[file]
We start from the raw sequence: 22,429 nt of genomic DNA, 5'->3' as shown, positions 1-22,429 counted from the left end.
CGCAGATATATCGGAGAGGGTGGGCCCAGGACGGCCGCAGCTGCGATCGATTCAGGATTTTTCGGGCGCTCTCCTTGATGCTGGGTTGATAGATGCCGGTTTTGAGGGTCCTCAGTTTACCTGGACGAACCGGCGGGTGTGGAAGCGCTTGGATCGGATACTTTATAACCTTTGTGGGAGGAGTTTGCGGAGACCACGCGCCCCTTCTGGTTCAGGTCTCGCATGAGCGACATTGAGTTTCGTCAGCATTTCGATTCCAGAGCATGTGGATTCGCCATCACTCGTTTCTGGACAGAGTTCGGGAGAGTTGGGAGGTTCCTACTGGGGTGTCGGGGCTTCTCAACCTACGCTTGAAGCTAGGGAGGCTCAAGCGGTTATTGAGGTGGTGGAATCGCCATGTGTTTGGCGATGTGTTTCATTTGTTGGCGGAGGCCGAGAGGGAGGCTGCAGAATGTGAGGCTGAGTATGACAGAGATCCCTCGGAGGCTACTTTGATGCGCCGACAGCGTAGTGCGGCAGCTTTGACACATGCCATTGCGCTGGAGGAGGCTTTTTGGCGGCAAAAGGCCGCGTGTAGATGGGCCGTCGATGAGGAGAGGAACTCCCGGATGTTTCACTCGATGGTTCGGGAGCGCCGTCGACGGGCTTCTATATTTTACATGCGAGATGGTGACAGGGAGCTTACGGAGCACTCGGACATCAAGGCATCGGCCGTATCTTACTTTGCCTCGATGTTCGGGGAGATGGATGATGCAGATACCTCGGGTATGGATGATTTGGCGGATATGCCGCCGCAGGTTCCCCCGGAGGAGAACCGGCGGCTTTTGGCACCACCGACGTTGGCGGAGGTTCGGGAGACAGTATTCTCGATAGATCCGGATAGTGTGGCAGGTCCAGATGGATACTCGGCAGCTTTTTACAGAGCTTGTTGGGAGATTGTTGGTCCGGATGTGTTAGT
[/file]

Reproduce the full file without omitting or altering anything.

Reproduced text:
We start from the raw sequence: 22,429 nt of genomic DNA, 5'->3' as shown, positions 1-22,429 counted from the left end.
CGCAGATATATCGGAGAGGGTGGGCCCAGGACGGCCGCAGCTGCGATCGATTCAGGATTTTTCGGGCGCTCTCCTTGATGCTGGGTTGATAGATGCCGGTTTTGAGGGTCCTCAGTTTACCTGGACGAACCGGCGGGTGTGGAAGCGCTTGGATCGGATACTTTATAACCTTTGTGGGAGGAGTTTGCGGAGACCACGCGCCCCTTCTGGTTCAGGTCTCGCATGAGCGACATTGAGTTTCGTCAGCATTTCGATTCCAGAGCATGTGGATTCGCCATCACTCGTTTCTGGACAGAGTTCGGGAGAGTTGGGAGGTTCCTACTGGGGTGTCGGGGCTTCTCAACCTACGCTTGAAGCTAGGGAGGCTCAAGCGGTTATTGAGGTGGTGGAATCGCCATGTGTTTGGCGATGTGTTTCATTTGTTGGCGGAGGCCGAGAGGGAGGCTGCAGAATGTGAGGCTGAGTATGACAGAGATCCCTCGGAGGCTACTTTGATGCGCCGACAGCGTAGTGCGGCAGCTTTGACACATGCCATTGCGCTGGAGGAGGCTTTTTGGCGGCAAAAGGCCGCGTGTAGATGGGCCGTCGATGAGGAGAGGAACTCCCGGATGTTTCACTCGATGGTTCGGGAGCGCCGTCGACGGGCTTCTATATTTTACATGCGAGATGGTGACAGGGAGCTTACGGAGCACTCGGACATCAAGGCATCGGCCGTATCTTACTTTGCCTCGATGTTCGGGGAGATGGATGATGCAGATACCTCGGGTATGGATGATTTGGCGGATATGCCGCCGCAGGTTCCCCCGGAGGAGAACCGGCGGCTTTTGGCACCACCGACGTTGGCGGAGGTTCGGGAGACAGTATTCTCGATAGATCCGGATAGTGTGGCAGGTCCAGATGGATACTCGGCAGCTTTTTACAGAGCTTGTTGGGAGATTGTTGGTCCGGATGTGTTAGT